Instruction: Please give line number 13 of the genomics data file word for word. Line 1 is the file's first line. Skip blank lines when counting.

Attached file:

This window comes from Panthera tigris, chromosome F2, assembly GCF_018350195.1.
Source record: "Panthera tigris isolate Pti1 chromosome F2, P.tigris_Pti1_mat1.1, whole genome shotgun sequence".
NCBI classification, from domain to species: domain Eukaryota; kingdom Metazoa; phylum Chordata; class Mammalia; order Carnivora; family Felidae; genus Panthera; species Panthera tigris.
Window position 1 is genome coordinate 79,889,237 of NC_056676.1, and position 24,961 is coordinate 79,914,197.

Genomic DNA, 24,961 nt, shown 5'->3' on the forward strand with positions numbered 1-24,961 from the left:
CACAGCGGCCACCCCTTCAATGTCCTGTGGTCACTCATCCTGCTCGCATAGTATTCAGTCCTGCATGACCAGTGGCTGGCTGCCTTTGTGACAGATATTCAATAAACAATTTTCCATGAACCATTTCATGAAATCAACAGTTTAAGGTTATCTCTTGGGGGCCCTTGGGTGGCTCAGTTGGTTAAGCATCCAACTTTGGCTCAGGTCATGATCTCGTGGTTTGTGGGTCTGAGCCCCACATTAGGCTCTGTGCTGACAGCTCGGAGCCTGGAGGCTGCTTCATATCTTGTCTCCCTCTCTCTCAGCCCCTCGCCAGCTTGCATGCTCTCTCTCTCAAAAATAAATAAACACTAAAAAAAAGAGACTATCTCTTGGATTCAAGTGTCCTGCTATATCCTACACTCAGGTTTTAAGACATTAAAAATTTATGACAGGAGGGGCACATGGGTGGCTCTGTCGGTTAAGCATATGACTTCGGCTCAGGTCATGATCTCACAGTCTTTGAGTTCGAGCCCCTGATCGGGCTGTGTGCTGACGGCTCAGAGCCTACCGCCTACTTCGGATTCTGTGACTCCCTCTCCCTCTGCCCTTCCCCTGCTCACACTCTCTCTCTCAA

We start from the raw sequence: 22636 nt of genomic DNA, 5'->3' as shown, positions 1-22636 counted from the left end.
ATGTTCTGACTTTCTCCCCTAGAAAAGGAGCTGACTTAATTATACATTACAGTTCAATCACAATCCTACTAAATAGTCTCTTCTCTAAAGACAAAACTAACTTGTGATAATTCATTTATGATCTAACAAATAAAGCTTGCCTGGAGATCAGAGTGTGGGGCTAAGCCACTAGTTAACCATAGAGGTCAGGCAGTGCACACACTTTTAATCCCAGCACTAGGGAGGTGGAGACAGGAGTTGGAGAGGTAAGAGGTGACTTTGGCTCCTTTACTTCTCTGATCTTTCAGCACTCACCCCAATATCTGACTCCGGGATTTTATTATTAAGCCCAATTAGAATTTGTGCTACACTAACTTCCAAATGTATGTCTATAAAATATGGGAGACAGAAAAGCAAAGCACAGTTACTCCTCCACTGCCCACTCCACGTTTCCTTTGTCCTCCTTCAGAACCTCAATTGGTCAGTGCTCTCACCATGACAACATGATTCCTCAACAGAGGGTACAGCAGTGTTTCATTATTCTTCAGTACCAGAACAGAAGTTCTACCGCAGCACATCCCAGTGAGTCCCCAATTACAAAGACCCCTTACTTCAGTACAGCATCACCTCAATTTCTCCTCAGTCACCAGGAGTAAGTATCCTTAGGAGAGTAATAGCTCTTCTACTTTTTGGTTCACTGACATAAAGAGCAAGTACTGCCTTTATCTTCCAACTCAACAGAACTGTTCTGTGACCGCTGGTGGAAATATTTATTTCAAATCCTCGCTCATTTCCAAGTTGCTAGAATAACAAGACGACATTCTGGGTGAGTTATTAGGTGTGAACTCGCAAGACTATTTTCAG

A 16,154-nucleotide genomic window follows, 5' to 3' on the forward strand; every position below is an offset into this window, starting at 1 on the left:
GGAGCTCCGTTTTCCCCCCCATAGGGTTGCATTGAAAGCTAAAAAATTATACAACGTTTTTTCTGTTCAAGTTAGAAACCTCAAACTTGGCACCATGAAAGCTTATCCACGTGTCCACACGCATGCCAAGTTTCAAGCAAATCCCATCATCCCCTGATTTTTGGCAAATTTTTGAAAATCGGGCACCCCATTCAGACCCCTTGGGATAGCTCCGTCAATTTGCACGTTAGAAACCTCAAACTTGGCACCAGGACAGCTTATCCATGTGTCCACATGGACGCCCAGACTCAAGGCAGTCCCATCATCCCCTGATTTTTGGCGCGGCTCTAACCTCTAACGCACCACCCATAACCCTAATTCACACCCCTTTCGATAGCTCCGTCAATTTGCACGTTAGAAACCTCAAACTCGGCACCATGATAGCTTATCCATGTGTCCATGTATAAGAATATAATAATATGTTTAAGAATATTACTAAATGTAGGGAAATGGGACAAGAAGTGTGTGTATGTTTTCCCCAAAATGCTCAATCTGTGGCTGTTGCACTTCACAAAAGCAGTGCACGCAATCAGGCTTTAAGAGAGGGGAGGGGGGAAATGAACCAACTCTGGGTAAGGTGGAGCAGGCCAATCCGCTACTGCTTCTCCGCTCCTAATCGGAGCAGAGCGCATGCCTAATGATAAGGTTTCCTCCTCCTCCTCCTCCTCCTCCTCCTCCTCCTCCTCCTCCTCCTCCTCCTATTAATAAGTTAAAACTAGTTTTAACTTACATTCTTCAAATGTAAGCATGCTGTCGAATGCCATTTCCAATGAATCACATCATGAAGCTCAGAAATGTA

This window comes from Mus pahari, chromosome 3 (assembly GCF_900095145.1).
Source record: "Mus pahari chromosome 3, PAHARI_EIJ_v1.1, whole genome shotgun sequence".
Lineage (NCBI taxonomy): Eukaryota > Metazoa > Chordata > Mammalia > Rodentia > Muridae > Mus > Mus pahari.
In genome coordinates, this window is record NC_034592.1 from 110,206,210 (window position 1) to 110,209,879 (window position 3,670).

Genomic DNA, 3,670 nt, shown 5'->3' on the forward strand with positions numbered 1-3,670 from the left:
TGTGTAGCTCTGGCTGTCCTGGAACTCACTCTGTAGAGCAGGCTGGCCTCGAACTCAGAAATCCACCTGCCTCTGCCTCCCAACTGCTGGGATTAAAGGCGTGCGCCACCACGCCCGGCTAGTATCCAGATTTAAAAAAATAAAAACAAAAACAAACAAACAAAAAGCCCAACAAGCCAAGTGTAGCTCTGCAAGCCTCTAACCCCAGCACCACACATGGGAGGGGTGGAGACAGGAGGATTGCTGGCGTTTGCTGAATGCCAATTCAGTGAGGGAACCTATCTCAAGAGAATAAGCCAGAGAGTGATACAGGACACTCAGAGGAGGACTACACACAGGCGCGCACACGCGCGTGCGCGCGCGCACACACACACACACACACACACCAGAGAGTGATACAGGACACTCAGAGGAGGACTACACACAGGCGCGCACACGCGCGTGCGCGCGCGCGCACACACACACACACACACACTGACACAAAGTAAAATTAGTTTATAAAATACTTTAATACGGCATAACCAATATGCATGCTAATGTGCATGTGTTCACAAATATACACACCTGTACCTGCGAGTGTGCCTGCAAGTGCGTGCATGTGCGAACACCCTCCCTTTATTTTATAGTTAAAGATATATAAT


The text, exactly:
Lineage (NCBI taxonomy): Eukaryota > Metazoa > Chordata > Mammalia > Rodentia > Muridae > Mus > Mus pahari.